This week, as Australia was battered by catastrophic floods, the Intergovernmental Panel on Climate Change (IPCC) released another report warning that the country is woefully under-prepared for a global heating crisis that will impact us more severely than any other advanced economy.
These two things are overtly linked: the report made clear that flash flooding, the likes of which have left Lismore under 14 metres of water this week, is set to increase. Meanwhile, on the current warming trajectory, Australia’s GDP growth would be hammered, hundreds of people would die of heat stroke every year and ecosystems like coral reefs would wither away.
But in a week where Australia lived through the kind of future bodies like the IPCC have been warning us about for decades, the political response to the report was strangely muted. Everybody wanted to talk about the floods. Climate remained the elephant in the room, as it so often is during the natural disasters that seem to hit Australia with even greater frequency.
Government ignores report
The lacklustre response to the report was most obvious from the government. When the IPCC released the first part of its Sixth Assessment Report in August last year, Prime Minister Scott Morrison held a press conference alongside Energy and Emissions Reduction Minister Angus Taylor to address the “very serious matter” of the IPCC’s latest findings.
This week’s report was the sequel — focusing on adaptation, impacts and vulnerability, or an illustration of how the current flood crisis will become a new normal.
Morrison currently has COVID, and his public statements have so far focused on the flood response and the crisis in Ukraine. But at his presser on Tuesday, hours after the IPCC report was released, it didn’t get a mention. The only acknowledgement from Morrison was a brief line from a spokesman for the PM telling AAP that Australia had reduced emissions faster than many comparable countries. Taylor has put out six media releases since the report dropped on Monday night without mentioning it.
Environment Minister Sussan Ley is yet to comment publicly on the report. Emergency Services Minister Bridget McKenzie was asked about the report on ABC News Breakfast and said the IPCC was “dead right”, before attacking big emitters for their failure to plan for net zero. Which is funny because McKenzie, along with her colleagues in the Nationals party room, spent months holding the government to ransom over a net zero commitment.
Although Labor’s response to the floods has been to point out where the government was inadequately prepared, the opposition did at least acknowledge the report’s existence. Opposition climate and energy spokesperson Chris Bowen actually drew the link between the report and the current flooding crisis.
“Today is yet another stark warning. But it’s a stark warning which is particularly relevant to Australian,” he said on Tuesday.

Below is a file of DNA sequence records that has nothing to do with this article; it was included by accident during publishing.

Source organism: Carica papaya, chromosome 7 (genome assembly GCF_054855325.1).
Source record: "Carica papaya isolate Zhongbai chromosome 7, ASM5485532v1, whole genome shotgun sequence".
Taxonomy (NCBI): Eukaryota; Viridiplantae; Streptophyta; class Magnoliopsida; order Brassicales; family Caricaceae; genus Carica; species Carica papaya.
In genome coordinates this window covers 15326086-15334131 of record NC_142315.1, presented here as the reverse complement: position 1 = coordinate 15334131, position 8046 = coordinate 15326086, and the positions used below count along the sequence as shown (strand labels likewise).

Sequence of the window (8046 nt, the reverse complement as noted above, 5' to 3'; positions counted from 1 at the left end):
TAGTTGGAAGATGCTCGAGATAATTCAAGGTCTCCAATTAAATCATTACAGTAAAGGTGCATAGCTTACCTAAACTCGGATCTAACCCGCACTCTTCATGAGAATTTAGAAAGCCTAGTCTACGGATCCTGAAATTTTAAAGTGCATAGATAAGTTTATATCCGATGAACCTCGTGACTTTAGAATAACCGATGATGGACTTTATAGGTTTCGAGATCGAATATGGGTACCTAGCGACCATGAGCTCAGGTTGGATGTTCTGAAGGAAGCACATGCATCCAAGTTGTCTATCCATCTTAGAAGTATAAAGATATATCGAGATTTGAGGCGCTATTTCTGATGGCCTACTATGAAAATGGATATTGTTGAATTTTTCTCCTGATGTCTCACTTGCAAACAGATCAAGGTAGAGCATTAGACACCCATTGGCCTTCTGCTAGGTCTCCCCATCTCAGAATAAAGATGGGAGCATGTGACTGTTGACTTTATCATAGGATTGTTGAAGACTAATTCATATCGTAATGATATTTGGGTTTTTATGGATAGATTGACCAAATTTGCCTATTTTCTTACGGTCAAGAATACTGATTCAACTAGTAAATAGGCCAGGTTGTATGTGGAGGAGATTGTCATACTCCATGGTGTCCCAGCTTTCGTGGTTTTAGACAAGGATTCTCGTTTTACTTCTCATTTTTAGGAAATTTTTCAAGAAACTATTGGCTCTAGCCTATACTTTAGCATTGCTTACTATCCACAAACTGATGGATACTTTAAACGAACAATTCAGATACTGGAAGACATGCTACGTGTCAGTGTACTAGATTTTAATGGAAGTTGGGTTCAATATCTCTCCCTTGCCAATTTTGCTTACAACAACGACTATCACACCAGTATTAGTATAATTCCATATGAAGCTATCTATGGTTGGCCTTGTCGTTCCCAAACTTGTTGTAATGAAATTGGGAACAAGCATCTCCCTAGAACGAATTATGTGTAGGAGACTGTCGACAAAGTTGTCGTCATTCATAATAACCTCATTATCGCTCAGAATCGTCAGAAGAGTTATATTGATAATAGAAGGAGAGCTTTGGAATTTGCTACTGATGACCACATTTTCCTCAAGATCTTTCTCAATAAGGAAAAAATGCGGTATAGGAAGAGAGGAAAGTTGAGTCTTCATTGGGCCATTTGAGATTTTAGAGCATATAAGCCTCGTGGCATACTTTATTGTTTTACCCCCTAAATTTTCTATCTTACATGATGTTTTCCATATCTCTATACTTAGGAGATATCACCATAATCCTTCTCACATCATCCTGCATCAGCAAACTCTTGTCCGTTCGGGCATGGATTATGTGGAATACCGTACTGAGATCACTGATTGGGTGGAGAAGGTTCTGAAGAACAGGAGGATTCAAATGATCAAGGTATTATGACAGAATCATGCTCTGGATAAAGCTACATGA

“This report itself highlights some of the impacts on Australians and on Australia, which are at the same time, completely unsurprising and totally shocking in terms of the impact on Australians and the Australian way of life.”
Still, Labor notably didn’t use the report as an opportunity to kick the government particularly hard on climate — save a few tweets from Bowen.
The Australia Institute’s climate and energy program director Richie Merzian said the political response to the report was muted, despite the current crisis clearly reflecting the authors’ warnings.
“The report is timed with, ironically, a massive, extreme weather event that is linked to climate change. It’s crystal clear we’re going to get more floods,” he said.
In pure political terms, the response from both parties makes sense. When the last report was released, Morrison was still trying to lay the groundwork to sell his emissions reduction “plan” both to the electorate and recalcitrant Nationals. Now, any mention of climate reminds voters of another source of deep division within the Coalition ranks, and a net zero package even big business thought was inadequate.
For Labor, going too hard on climate risks being hit with the kind of scare campaign that saw them blown away in Queensland at the last election. The opposition hopes its “goldilocks” plan to lower emissions 43% by 2030 is enough to appear both ambitious and non-threatening, while giving it room to avoid the dreaded climate wedge.
All this means is that the major parties are reluctant to join the dots between the current crisis and the bigger climate emergency. For Merzian, politicians’ reluctance to go near climate during an emergency is a sign of how polarised and antagonistic the debate has become.
“Climate change has been so politicised in Australia that there isn’t even the breathing space to have the discussion,” he said.
“We’ve made climate a taboo alongside religion and politics.”